Watching Warren Buffett on CNBC try to give a clean slate to Goldman Sachs stirred a number of thoughts. First, I was surprised the “Sage of Omaha” was willing to spend his personal good will to try to help Goldman, but then again, his company has a $5 billion primary investment and options on another 5 billion shares, so maybe it makes economic sense.
Western brands don’t always carry over in China
Second, it brought to the forefront the question of what is good will and what is it worth.
Warren Buffett is a brand. He is generally well-regarded everywhere, and China is no exception. Goldman Sachs also is a brand that the Chinese used to hold in high esteem. We will see what the future holds.
Over the years, other brands that have been involved with scandals which were reported in the Chinese media include HP, American Airlines, Adelphia, AOL Time Warner, Arthur Andersen, BAE Systems, Bank of Credit and Commerce International, Barings Bank, Bayer, Bre-X, Bristol-Myers Squibb, Clearstream, Chiquita Brands International, CMS Energy, Compass Group, Deutsche Bank, Duke Energy, Dynegy, El Paso, Enron, Exxon, Fannie Mae, Firestone Tire and Rubber Company, FlowTex, Ford, Global Crossing, Guinness, Halliburton, Harken Energy, Homestore.com, IG Farben, Kerr-McGee, Kmart, Krupp , Lernout & Hauspie, Lockheed, Merck, MG Rover Group, Mirant, Morrison-Knudsen, Nicor Energy, Nortel, One.Tel, Parmalat, Peregrine Systems, Phar-Mor, Qwest Communications, RadioShack, Refco, Inc., Reliant Energy, Rite Aid, Royal Dutch Shell, Société Générale, Southwest Airlines, Tyco International, Union Carbide, ValuJet Airlines, WorldCom, Xerox, David Wittig, Northern Rock, Satyam Computers, S-Chips Scandals, AIG, Marsh & Mclennan, Waste Management, Siemens, Volkswagen, Lehman Brothers, Bear Sterns, Health South, Toyota and Mercedes Benz.
This is not an exhaustive list – just a few of the highlights of the past two years. It skips over con men such as Bernard Maddoff, the savings and loan crisis and the back-dating scandals, which involved hundreds of other well-known brands, but it should stir a few memories. Some of these companies no longer exist. Ohers have recovered.
So the question arises; what is the future of Western brands as the markets shift eastward? What does a Western brand mean to a consumer in Mumbai or Beijing, and will it mean the same five years from now?
At one time, brands were about quality and reliability. Car companies, sports teams, cereal makers, banks, insurance companies and anyone who offered a good or a service tried to build their brand through reliable performance and advertising. As companies developed their brands, the successful ones grew their market share and production capabilities and vied with other brands in their market segments.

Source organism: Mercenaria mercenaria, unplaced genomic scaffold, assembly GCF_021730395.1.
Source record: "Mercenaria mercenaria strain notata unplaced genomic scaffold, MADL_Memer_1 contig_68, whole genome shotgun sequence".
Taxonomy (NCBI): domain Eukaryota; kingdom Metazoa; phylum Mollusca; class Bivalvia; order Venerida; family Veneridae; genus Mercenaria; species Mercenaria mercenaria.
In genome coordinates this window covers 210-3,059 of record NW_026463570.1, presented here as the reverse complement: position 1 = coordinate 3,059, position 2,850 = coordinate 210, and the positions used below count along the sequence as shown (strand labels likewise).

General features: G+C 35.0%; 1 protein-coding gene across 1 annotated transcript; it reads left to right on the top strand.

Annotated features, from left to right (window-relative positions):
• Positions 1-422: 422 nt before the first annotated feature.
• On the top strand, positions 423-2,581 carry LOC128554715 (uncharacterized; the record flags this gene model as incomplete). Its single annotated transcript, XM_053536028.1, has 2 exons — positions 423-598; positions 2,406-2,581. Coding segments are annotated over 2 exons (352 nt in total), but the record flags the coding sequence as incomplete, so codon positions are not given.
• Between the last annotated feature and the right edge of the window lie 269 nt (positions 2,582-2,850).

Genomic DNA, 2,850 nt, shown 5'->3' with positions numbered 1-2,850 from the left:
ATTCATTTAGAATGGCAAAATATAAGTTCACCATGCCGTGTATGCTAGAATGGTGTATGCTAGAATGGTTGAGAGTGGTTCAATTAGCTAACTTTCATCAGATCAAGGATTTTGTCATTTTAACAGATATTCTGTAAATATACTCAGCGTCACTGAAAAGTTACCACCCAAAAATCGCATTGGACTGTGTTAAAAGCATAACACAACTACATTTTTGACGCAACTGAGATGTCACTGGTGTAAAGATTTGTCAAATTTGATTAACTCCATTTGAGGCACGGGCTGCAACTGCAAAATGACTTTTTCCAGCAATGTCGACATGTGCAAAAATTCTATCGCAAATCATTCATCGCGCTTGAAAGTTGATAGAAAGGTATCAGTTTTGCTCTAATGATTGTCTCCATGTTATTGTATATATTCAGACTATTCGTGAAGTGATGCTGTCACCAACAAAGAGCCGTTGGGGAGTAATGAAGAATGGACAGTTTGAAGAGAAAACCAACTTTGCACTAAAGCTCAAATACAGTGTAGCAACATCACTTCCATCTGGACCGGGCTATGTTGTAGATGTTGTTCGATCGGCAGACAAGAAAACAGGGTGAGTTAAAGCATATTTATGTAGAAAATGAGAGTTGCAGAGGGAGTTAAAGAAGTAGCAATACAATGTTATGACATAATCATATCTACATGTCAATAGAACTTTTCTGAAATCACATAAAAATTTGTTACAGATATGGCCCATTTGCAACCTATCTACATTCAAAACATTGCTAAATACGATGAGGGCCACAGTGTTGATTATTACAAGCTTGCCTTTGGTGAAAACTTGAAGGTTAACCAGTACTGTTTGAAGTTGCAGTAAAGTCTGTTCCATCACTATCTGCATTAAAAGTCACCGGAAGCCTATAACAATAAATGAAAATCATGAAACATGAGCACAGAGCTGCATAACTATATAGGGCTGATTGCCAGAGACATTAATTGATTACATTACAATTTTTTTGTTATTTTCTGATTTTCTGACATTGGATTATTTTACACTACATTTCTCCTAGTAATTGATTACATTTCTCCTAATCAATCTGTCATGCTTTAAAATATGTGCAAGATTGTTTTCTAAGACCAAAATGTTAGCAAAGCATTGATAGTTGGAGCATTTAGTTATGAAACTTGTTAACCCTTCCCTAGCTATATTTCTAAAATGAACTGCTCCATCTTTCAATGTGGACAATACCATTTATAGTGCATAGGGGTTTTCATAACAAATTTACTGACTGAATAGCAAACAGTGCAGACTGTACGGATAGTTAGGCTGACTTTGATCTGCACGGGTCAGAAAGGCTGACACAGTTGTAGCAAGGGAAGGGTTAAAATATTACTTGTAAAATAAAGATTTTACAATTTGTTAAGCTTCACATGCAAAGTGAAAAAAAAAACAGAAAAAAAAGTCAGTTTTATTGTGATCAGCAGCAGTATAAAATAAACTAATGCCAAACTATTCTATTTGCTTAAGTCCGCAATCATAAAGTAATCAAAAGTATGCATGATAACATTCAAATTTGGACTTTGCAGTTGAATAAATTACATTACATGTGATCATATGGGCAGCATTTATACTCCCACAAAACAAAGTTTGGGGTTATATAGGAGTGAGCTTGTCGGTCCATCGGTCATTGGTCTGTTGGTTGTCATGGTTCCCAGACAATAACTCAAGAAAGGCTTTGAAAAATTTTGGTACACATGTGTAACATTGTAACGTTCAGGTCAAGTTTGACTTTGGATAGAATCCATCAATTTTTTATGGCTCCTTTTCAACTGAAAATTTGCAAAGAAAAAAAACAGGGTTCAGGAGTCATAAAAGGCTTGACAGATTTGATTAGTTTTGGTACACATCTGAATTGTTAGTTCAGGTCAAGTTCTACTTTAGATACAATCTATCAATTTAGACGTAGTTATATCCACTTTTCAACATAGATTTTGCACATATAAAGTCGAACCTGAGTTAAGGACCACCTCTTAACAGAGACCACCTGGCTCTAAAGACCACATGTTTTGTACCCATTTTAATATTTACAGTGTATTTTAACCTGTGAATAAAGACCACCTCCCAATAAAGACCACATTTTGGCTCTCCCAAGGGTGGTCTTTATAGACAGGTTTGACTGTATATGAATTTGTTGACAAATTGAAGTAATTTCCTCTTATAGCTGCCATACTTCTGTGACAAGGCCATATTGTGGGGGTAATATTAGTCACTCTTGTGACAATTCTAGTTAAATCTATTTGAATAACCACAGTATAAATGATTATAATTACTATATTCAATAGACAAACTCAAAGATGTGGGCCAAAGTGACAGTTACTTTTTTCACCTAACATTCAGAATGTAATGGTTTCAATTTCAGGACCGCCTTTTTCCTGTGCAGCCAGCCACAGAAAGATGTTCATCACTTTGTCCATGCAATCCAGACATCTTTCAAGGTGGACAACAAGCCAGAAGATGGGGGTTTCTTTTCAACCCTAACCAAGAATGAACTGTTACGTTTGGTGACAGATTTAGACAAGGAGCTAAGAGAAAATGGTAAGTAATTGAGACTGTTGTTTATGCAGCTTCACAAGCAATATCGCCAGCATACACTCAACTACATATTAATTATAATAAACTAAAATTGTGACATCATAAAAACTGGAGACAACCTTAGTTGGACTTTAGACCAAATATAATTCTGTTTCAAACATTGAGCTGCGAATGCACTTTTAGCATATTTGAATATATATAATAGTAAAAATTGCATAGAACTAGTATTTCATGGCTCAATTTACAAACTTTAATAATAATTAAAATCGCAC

Brands leaped to the forefront when Madison Avenue created a new playing field, which favored those who were willing to advertise heavily. Today, fueled by available funds, MBA technocrats, production efficiencies and advertising economies of scale, most market segments are dominated by a few players.
These super brands are tied to increasingly short-term financial goals, which came with the financing, fueled by their last leveraged buyout (LBO), initial public offering (IPO), acquisition or expansion.
From an accounting point of view, brands are “good will” which can yield a multiple vs. other brands. But unlike a hard asset, “good will” can vanish overnight. Just ask Lehman Brothers, Enron, BP or the hundreds of other companies that have woken up with their reputations in tatters.
Putting aside the issue of what this has done to the efficiency of the market. For instance, look at the breakfast cereal industry, which is dominated by four major brands. They take fifty cents worth of sugar and grain put it in a cardboard box and sell it for more than steak.
The rise of the super brands begs the question: is the value real or is it Memorex?
In developed countries, known brands are part of the landscape. From early childhood on, we are surrounded by an unending cacophony of multi-media marketing, which becomes intertwined with our lives and cultures. Children know the golden arches long before they know how to write, and they can sing their favorite commercial jingle long before they can sing the national anthem.
However, in the East, while brands such as McDonald’s and Nike are doing their best to re-educate and assimilate a new flock of believers, most Western brands face stiff obstacles in terms of dealing with business issues, migrating their marketing message, anticipating the tastes and preferences of the different local markets and dealing with immature distribution and advertising systems.
Having said this, many brands are doing well in China and are committed to the long haul. But in a market where these super brands do not enjoy the same controls they exercise in their home markets, are their brands really worth more? Given the numerous incidents of brand failures and missteps of Western companies, when does the honeymoon end and the local consumer start responding to locally grown brands that are more in touch with their markets and the competitive conditions?
The question needs to be asked, because the value of brands has been ratcheting upward in many cases on the expectation of success in the markets of the East.
Have we overestimated the brand value of our companies based on an unrealistic expectation of their ability to conquer the East? If this is true, what consequences could it have to an already battered world economy which places a half trillion dollar value on these “assets” (the sub-prime mortgage market was also a half trillion dollar market)?
Things to think about as you buy your next batch of stocks or anticipate a move into the China market.